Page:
Sourcing and the Size of Production Runs

When sourcing an order with a Chinese or other overseas factory, a major decision is the size of the production run. Numerous factors need to be taken into consideration when deciding the size of an order. The following is a look at some of these factors.

The amount that can be invested in production is an obvious factor. With economies of scale, it is best the place the largest order one can afford to get the lowest unit cost. Up to a point, the larger the order the lower the unit cost. Also, shipping and other costs tend to be less when ordering in bulk. Shipping by full container gives the best rates. These factors need to be balanced with storage costs, projected sales and the amount the organization buying the product wants to invest.

One factor when deciding the size of a production run is trust in the manufacturer. Sampling is not always a clear indication of the quality of work a factory will ultimately produce. Until the manufacturer has demonstrated they produce quality work on a consistent basis, it is prudent to limit exposure in any single production run and source in smaller quantities.

Time will also dictate how large a production run should be. When time is limited, it is sometimes necessary to do a run that is smaller than would otherwise be optimal.

Setting up a production run requires time and money. Machines and parts often need to be purchased, workers trained and factory floor space set aside. If the manufacturer does not believe the order quantity will generate enough profit to make the production set-up worthwhile, they will simply refuse to take the order. Therefore, while there are a few products that can be ordered by the hundreds, the vast majority require production runs in the thousands, tens of thousands or more. Size of Production Runs

Suppliers are also often a factor. Buying on the open market is usually considerably more expensive, so materials need to be purchased in bulk from suppliers. Even if a manufacturer is willing to do a smaller run, they may have to purchase materials in much larger quantities than needed for the production run. Since manufacturers are rarely willing to store materials, any leftover materials will be considered waste and will add to unit costs.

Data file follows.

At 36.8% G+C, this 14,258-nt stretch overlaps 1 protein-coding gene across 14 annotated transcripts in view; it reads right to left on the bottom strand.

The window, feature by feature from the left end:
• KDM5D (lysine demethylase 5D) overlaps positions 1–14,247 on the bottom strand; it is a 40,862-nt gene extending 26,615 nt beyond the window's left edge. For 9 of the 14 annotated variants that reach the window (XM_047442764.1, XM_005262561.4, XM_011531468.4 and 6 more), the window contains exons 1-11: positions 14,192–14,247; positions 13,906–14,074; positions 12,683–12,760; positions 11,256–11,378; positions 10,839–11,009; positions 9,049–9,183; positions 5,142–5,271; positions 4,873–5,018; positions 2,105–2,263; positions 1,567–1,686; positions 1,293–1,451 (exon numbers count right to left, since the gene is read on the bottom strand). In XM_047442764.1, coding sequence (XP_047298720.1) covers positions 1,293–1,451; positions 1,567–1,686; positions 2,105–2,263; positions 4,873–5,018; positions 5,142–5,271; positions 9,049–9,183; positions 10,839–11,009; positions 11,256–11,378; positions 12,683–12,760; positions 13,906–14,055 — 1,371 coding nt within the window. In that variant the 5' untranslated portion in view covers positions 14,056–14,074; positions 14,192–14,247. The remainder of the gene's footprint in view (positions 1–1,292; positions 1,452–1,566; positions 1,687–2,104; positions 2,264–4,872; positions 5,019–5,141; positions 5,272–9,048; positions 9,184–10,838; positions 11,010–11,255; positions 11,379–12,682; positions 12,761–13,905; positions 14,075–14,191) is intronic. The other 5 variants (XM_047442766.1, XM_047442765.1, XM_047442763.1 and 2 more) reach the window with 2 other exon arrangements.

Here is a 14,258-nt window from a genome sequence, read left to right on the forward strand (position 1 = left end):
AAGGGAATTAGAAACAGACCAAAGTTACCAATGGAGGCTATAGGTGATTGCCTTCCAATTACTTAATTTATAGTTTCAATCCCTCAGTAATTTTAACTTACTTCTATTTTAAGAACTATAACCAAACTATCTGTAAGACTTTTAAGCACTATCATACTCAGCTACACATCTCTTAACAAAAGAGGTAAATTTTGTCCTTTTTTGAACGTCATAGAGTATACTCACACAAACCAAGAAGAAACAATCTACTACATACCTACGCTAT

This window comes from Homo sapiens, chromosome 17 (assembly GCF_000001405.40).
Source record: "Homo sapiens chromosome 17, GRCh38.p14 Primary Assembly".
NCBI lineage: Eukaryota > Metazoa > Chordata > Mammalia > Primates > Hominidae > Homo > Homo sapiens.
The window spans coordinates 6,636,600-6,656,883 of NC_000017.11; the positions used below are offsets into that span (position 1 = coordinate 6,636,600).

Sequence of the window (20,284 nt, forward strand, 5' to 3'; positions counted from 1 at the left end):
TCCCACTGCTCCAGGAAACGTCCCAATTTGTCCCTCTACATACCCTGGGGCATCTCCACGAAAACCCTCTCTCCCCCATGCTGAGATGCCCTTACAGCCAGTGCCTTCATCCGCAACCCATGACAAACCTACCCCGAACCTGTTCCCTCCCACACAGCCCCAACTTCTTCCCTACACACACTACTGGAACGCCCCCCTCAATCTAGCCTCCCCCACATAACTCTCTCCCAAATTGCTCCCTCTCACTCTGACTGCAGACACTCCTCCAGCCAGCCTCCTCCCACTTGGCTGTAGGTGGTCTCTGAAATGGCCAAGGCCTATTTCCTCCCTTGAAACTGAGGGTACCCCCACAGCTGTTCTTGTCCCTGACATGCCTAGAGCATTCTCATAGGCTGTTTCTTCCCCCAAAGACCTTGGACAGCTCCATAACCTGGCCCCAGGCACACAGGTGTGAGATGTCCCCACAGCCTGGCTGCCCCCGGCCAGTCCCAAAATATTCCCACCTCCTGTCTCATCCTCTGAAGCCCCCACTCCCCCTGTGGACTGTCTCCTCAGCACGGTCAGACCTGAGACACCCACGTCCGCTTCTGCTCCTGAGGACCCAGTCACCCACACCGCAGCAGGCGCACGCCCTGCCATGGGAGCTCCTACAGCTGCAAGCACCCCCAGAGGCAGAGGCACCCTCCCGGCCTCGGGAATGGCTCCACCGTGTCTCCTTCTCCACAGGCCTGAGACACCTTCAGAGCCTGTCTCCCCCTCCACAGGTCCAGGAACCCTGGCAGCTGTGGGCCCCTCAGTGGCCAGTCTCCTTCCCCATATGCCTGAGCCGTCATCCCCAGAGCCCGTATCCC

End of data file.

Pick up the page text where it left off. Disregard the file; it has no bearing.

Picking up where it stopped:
The type of product is also a major factor to consider when deciding on the quantity of product to order. Some products, such as plastics, need molds and therefore require some of the largest production runs. Not only does the mold need to be produced, which usually requires a significant investment, but the materials for the plastic must be purchased in bulk. Furthermore, machines need to be set-up to produce the mold.

Molds and tooling are major factors in determining production runs. Since they usually require a significant investment, a larger order quantity may be needed to allocate the set-up costs over more units. If the purchaser is planning future orders to recoup these costs, they should stipulate they will own the tooling.

On the other hand, products such as bags are easier to source and their production runs tend to be less complicated to set-up. They can sometimes be ordered in much smaller quantities.

While every product is different, carefully considering these factors will help in deciding the quantity of a product to order with the factory.

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